We don’t always need to build

Polígono at work. Photo by Francisco Bahia Nogueira

The July/August 2013 issue of Domus features a story which I was thrilled to research and write, on small-scale interventions by emerging Portuguese architecture practices. For me, it was a bit like coming home – and simultaneously, it was one of the biggest challenges I’ve had in the year. It was a pleasure to speak to the people behind ateliermob, Polígono, Arrebita!Porto, Artéria, Casa do Vapor and LIKEArchitects, and understand what drives and moves them.

This issue of Domus is a special one, too. It is the last under editor-in-chief Joseph Grima, and brilliantly combines all the themes that marked his period in the magazine – a period that suceeded to truly capture the contemporary. The volume marks his departure from the magazine – and mine –, and heralds the beginning of new projects and adventures.

The full piece can be read after the jump.

We don’t always need to build.

“I was the subprime,” states André Albuquerque over dinner in a dimly lit late-night restaurant in Lisbon, Portugal, whose decor is a little too reminiscent of the 1970s. The 33-year-old architect is referring to the economic crisis in neighbouring Spain, and particularly the residential real-estate bubble that saw prices in the country rise 200 per cent from 1996 to 2007. For a good part of the early 2000s, Albuquerque worked in Madrid as part of a large-scale architecture studio, designing condos that would never be inhabited, vast expanses of concrete built upon fertileland in suburbs that would remain empty. By the time the crisis hit in 2008, the architect had become frustrated and disillusioned with the discipline, and was looking for alternatives. In 2012 he returned to Lisbon, his hometown, and co-founded Polígono (Polygon), an architecture firm that operates with a multifaceted, small-scale, self-build, politicised approach.
Albuquerque is not alone. In the last two years, the country has seen a rise in the number of small studios seeking alternatives to Portugal’s prevalent and crystallised outlook on architecture. The economic growth of the ’80s, mainly fuelled by European funds that poured into the country following Portugal’s entry into the EU in 1986, was the engine behind a massive building boom throughout the country, giving architects a chanceto enter the spotlight. When the ’90s brought international recognition to architects such as Álvaro Siza and Eduardo Souto de Moura, a vast array of practitioners began to engage aesthetics and processes that emulated those of the masters, creating a codified, powerful and self-referential professional elite that, to this day, holds the keys to most architectural production and teaching.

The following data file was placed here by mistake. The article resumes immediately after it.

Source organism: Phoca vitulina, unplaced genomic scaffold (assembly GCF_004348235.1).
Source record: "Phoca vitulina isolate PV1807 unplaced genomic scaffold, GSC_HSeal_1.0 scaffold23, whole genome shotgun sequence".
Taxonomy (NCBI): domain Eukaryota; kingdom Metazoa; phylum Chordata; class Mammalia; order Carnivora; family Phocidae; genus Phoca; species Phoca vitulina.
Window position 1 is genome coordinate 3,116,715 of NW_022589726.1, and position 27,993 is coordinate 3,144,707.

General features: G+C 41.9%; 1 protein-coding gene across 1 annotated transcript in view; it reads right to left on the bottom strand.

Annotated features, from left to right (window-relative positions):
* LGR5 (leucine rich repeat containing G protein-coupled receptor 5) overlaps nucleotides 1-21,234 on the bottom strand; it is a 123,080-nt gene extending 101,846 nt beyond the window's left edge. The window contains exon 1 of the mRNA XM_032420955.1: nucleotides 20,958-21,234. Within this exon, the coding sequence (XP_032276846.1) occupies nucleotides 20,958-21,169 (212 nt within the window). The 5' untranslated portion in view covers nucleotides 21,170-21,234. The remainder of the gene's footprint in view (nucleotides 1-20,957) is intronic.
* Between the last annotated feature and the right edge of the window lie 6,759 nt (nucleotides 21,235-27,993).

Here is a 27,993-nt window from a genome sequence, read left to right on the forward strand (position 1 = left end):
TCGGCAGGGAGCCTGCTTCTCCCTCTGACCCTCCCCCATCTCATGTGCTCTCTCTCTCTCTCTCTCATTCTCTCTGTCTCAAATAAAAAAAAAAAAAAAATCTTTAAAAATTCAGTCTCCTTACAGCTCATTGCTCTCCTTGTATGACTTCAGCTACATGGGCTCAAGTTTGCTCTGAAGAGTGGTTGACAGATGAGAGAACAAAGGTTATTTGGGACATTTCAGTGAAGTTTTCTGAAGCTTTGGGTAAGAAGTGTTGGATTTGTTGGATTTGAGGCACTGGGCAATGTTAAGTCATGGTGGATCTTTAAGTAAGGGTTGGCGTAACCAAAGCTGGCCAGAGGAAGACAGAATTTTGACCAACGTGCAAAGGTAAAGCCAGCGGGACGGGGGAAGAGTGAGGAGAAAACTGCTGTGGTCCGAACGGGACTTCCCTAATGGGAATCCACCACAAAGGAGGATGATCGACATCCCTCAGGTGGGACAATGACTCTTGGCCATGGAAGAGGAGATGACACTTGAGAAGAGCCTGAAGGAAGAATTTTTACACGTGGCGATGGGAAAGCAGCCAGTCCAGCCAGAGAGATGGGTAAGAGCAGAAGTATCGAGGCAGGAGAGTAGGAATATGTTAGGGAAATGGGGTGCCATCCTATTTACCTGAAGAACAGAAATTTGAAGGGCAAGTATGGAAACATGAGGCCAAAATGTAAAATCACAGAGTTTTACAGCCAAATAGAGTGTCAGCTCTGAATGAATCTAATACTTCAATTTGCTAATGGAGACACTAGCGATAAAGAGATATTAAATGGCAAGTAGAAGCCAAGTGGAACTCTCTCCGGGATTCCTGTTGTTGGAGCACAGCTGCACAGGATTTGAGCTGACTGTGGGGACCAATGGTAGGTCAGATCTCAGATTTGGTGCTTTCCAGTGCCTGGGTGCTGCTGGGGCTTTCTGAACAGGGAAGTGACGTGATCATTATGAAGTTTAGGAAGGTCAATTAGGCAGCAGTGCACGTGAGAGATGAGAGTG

“We were educated to believe we would design a radiant future,” state architects Ana Jara and Lucinda Correia, co-founders of the recently formed Artéria (Artery) studio, which is principally focused on small-scale, multidisciplinary rehabilitation projects in Lisbon’s central, dilapidated historic neighbourhoods. “Instead, we find ourselves fighting against the extreme individualism we’ve arrived to as architects. The context we findourselves in isn’t a war like World War II, but it is nonetheless a war, because all of our expectations have been betrayed.” Both in their early thirties, Jara and Correia are seeking to change the architect’s role, embracing a transversal function of mediator and defying short-term memory in a country that, in the ’80s, preferred to tear down and build from scratch rather than recognise the value in previous architectural achievements.Following external market pressure, Portugal officially requested a bailout in April 2011, and by early May a 78-billion euro IMF-EU rescue package had been agreed. The year closed with a 13.8 per cent unemployment rate, 20 per cent of which were aged under 25, and the government acknowledgedthe existence of a new migratory wave directed towards Switzerland, France, Angola and Brazil. The architectural class proclaimed there was “no work”, and even the upper echelons of government encouraged Portuguese youths to leave the country in search of brighter opportunities.
“Even school is made that way,” says Tiago Mota Saraiva, co-founder of architecture studio ateliermob, pointing out how Portuguesearchitects are consistently encouraged to abandon the country. “Before the crisis, not going out of the country to work was considered a failure, and now it seems the opposite is true.” From 2005 to 2008, Mota Saraiva was running ateliermob like any other architecture studio—entering standard competitions mostly abroad, winning some and losing some. “In 2008, with the crisis, we had to drastically change the way we worked,” he states. “We started working much more in Portugal.” The 37-year-old architect believes there is plenty of work to be done by architects in the country, and lack of funding doesn’t mean lack of opportunity. “The architect’s role in this moment is essential, and to let go of it is to deface the meaning of ourprofession. We don’t always need to build.” Mota Saraiva’s ateliermob is seen by many young emerging studios as a point of reference. Reinventing itself, the Lisbon-based practice adapted to the country’s current crisis context, engaging in small-scale urban intervention projects thatconnect different agents in the urban and political fabric. Their Working with the 99% project, which maps and rehabilitates two self-built neighbourhoods in the Lisbon periphery in a joint effort with the inhabitants, was distinguished at the 2012 Venice Architecture Biennale with the Future Cities Award. The markedly politicised and vocal Mota Saraiva, who also pens a weekly newspaper column, makes a point of getting involvedin as many projects as possible, serving as living proof that the crisis is filled with opportunities.